Studying Figurative Language with Alice's Adventures with Idioms

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For you, figurative language is probably old hat. But if you start paying attention to the expressions you use every day and take for granted, you’ll quickly see how English idioms, similes, and metaphors could fly right over a child’s head. (Are you rolling your eyes yet? Good! We are Bad Wolf and it is our duty to thump you over the head with groan-inducing wordplay.)

Our experience writing our newest show, Alice’s Adventures with Idioms, opened our eyes to the depth of understanding that students could gain by studying figurative language. We wanted to create a play that could function as more than just a play, one that could launch lots of related language arts activities. So we opened the floodgates, stuffing the script and songs with over 150 idioms and similes. Of course, your students will learn a bucketload by simply putting on the play! But here are some additional suggestions for those who want to go the extra mile.

Use the songs/scenes throughout the year. Each song and scene in the show contains numerous examples of figurative language. Every few weeks you can hand out a small portion of the script and/or play a song. Assign students to find the meaning of individual expressions and report back to the class. Each song also has a theme (or two) that ties the idioms together. Ask students to identify that theme and make a list of other expressions that would fit into the same theme. By working on the show in this progressive way, students will have time to master the meaning of every single idiom. And when you put on the whole play at the end of the year, they’ll already know the songs and much of the dialogue. Rehearsals will be a breeze!

Get historical. The last full song in Alice is called “Idioms Have Tales to Tell.” We hope this catchy ditty whets your class’s appetite for idiomatic exploration. Even the strangest expressions aren’t just random; many used to have a literal meaning, and all have a historical basis. When you ask students to roll up their sleeves and research the history—not just the meaning—of an idiom, they will learn a ton about how language evolves, why we have the phrases we do, and the capacity of the English language to absorb words and expressions from other tongues and cultures. Who knows—some of your students may even fall head over heels with linguistics.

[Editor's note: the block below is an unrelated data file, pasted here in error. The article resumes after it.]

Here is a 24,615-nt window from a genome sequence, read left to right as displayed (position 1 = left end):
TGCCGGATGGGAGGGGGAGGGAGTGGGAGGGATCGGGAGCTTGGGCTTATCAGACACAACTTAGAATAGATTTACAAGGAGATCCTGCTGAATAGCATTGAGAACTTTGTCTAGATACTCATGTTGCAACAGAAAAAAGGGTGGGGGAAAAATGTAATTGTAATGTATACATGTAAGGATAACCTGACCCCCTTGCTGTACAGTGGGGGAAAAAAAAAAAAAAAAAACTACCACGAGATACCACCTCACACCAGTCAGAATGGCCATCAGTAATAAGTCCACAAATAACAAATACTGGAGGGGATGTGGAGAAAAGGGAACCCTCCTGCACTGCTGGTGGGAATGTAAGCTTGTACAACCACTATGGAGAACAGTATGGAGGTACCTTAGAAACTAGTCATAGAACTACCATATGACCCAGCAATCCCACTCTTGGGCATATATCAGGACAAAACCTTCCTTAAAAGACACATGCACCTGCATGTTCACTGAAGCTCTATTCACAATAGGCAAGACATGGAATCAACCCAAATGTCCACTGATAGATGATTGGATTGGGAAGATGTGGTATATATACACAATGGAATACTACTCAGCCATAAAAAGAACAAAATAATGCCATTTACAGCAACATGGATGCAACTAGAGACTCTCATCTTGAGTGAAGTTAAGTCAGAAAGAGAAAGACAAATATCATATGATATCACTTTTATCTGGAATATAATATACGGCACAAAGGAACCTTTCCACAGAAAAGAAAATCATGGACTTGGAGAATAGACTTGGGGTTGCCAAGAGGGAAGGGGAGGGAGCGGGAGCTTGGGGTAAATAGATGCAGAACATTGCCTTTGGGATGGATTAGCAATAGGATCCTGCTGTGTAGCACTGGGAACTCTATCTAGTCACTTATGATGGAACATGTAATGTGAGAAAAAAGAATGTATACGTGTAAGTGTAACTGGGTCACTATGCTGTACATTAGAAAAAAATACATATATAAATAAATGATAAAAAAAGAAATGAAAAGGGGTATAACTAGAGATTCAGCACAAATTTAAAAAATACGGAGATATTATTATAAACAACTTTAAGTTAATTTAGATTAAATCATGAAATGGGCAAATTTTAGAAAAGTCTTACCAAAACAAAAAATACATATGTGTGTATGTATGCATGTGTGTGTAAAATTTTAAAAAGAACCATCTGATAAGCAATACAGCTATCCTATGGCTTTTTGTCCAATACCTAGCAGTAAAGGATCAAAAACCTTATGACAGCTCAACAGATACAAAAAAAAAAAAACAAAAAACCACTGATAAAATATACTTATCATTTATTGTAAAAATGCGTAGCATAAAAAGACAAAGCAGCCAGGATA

Bilingual classroom. Idioms aren’t just great for exploring English; they’re great for digging in to any language. When translated literally, they can also be quite hilarious! Your multilingual students can share favorite expressions from their other language(s). Which ones have English equivalents?

English Language Learners. Alice is a great resource for anyone learning English. You can use the play like any other, but plan to build in extra time (and perhaps supplementary exercises) to help students unpack and understand the idioms. The a-ha moments will come rolling in! Tell us more, tell us more. These ideas are just the tip of the iceberg. We’d love to hear how you’re using Alice. Get in touch by leaving a comment below or contacting us.

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